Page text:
Sep. 12: An Update on COVID-19 Testing and Monitoring
September 12, 2020
Dear College of Arts & Sciences Community,
I want to update you on how Lewis & Clark is approaching COVID-19 monitoring and testing, what we’re seeing from those efforts thus far, and what we can expect as results come in periodically. The upshot: so far we’re doing well. We currently have no positive COVID-19 cases on campus that we are responding to. But we must not let our guard down. We must continue to engage in the safe and healthy behaviors that got us here.
In our monitoring and testing efforts, our focus is on speed, accuracy, and coordination. We are using a number of tools to monitor, identify, confirm, and manage appearances of coronavirus.
Saliva Testing: Nearly all undergraduate students studying on campus participated in the Health Service COVID-19 Testing Clinics between August 24 and September 4. The goal of the clinics was to identify any asymptomatic cases of COVID among students, to guide those students into a supported isolation experience, and to limit any potential spread of disease within our community. We have conducted 1,705 COVID-19 PCR saliva tests of undergraduates. One came back positive, a rate of 0.06 percent. (That student has already cleared quarantine.) We are able to do additional saliva testing when required. We recently retested our Forest Complex and West Hall students. Almost all of those test results are back, and all of those tests are negative.
Effluent Testing: We have also begun what is called “effluent testing,” the testing of the wastewater leaving residence hall sewer lines. Lewis & Clark has partnered with Clean Water Services to conduct sewer surveillance of the College’s residential facilities. We will monitor the results closely and take appropriate responsive actions as necessary, based on all of the circumstances. Such actions may include requiring some level of self-isolation in residential facilities and/or individual testing.
Positive Case Protocols: In the event of a positive case, we coordinate on-campus responders and off-campus resources quickly and systematically. That focus on timely information-sharing is key to mitigating the community spread of the virus, as well as minimizing the impact to the COVID-positive individual.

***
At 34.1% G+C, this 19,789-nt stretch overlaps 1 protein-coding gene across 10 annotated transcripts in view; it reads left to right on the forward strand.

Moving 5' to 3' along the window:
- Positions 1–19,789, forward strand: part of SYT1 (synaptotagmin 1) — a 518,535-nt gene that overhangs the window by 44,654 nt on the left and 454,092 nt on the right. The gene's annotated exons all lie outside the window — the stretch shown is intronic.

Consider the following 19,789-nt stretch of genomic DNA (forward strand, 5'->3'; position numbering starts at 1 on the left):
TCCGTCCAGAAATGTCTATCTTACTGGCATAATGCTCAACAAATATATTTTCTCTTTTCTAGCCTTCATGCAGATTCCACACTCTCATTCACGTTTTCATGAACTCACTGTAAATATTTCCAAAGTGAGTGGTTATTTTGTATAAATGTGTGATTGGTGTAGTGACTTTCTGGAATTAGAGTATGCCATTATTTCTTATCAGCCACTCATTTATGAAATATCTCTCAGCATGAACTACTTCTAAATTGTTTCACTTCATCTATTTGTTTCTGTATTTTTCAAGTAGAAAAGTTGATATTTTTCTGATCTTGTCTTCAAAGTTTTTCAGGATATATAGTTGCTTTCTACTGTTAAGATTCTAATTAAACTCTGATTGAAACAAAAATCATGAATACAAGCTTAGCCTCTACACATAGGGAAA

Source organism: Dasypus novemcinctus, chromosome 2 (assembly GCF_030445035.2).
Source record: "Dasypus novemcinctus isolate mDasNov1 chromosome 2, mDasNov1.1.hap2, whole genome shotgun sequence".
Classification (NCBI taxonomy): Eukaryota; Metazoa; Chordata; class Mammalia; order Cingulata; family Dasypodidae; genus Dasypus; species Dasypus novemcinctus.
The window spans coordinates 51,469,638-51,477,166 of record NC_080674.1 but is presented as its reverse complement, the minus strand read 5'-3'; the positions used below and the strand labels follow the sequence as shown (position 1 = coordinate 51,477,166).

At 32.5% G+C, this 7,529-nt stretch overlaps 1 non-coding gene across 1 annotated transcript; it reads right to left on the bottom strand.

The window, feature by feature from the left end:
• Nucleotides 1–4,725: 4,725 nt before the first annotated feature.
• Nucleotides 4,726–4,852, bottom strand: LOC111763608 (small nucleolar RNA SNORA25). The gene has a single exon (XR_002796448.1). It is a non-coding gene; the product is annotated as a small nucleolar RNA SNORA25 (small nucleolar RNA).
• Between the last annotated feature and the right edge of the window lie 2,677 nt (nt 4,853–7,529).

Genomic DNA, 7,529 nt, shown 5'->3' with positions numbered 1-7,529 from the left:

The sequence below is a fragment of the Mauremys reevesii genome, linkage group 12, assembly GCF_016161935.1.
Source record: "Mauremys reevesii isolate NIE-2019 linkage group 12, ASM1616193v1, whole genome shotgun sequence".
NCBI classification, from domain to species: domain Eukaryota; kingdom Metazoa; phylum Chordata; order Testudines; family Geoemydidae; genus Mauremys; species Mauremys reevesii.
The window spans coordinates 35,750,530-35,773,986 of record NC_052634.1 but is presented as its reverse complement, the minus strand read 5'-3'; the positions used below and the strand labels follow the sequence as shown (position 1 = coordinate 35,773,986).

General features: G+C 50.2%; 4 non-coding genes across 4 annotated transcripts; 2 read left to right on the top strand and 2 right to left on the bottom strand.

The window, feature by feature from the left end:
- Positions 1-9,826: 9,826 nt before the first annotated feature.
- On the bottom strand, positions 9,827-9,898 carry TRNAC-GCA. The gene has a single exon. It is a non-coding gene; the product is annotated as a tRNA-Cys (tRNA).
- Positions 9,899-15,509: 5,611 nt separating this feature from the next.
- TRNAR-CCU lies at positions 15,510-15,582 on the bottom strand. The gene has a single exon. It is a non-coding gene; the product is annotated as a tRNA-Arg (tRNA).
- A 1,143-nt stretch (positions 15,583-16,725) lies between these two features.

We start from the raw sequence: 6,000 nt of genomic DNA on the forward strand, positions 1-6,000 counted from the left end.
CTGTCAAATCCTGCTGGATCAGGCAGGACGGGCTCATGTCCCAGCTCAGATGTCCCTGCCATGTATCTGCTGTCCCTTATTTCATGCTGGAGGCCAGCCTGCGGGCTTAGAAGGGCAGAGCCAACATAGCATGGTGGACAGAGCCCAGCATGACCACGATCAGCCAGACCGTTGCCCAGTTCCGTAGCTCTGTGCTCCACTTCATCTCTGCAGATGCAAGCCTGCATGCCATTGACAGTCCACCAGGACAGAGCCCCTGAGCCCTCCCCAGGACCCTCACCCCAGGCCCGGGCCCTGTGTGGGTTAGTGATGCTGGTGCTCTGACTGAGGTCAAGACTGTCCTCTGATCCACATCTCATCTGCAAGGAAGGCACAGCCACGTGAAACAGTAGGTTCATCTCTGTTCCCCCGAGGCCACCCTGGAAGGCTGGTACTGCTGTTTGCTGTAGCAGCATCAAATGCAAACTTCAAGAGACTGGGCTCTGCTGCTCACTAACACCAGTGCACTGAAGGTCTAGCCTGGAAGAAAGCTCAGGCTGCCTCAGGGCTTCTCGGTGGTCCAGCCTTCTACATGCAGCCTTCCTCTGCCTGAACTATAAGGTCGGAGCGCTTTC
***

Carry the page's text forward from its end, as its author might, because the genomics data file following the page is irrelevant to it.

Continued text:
In addition to having trained staff on-call 24 hours a day, seven days a week, we have implemented Case Review Teams. These CRTs review positive cases, notify appropriate campus offices (academic support, student housing, dining services, facilities, etc.), and advise senior administrators on next steps regarding communicating with community members and mitigating spread.
Positive test results trigger our self-isolation and quarantine policies and contact-tracing procedures. Students in isolation are those who have had a positive COVID test. Students in quarantine have had exposure to a close contact. There will also be students who are self-isolating, as they await medical assessment, initial testing, or confirmatory testing. Contact tracing means calling people who may have been exposed to someone who has tested positive for COVID-19 to provide guidance and support. It’s a key tool for preventing the spread of the COVID-19 virus. In the wake of any confirmed case of COVID-19 among a community member, Wellness Services staff will be working to identify “close contacts,” generally those who have been within six feet of the infected person for 15 minutes or more. Wellness staff will work with County Health Department personnel to notify anyone who is deemed at risk because of exposure as a “close contact,” whether the site of that contact was in a residence hall, a classroom, or elsewhere.
Summary: As I said at the top, so far so good. Our systems are working, and, over the coming days and weeks, we will continue general testing of the campus community. But we must all continue to be proactive about monitoring our own health and possible symptoms, and we must continue to practice safe and healthy behaviors. Colleagues of mine at other schools have shared stories of good testing results like ours that have caused people to relax, students deciding it was fine to participate in parties and large gatherings, to not always socially distance, to be lax about face coverings, to not wash their hands or disinfect surfaces–and then an outbreak happens. Please let’s not allow that on our campus. Let’s keep up the good work!
As always, WeB4Me@LC.
Vice President of Student Life and Dean of Students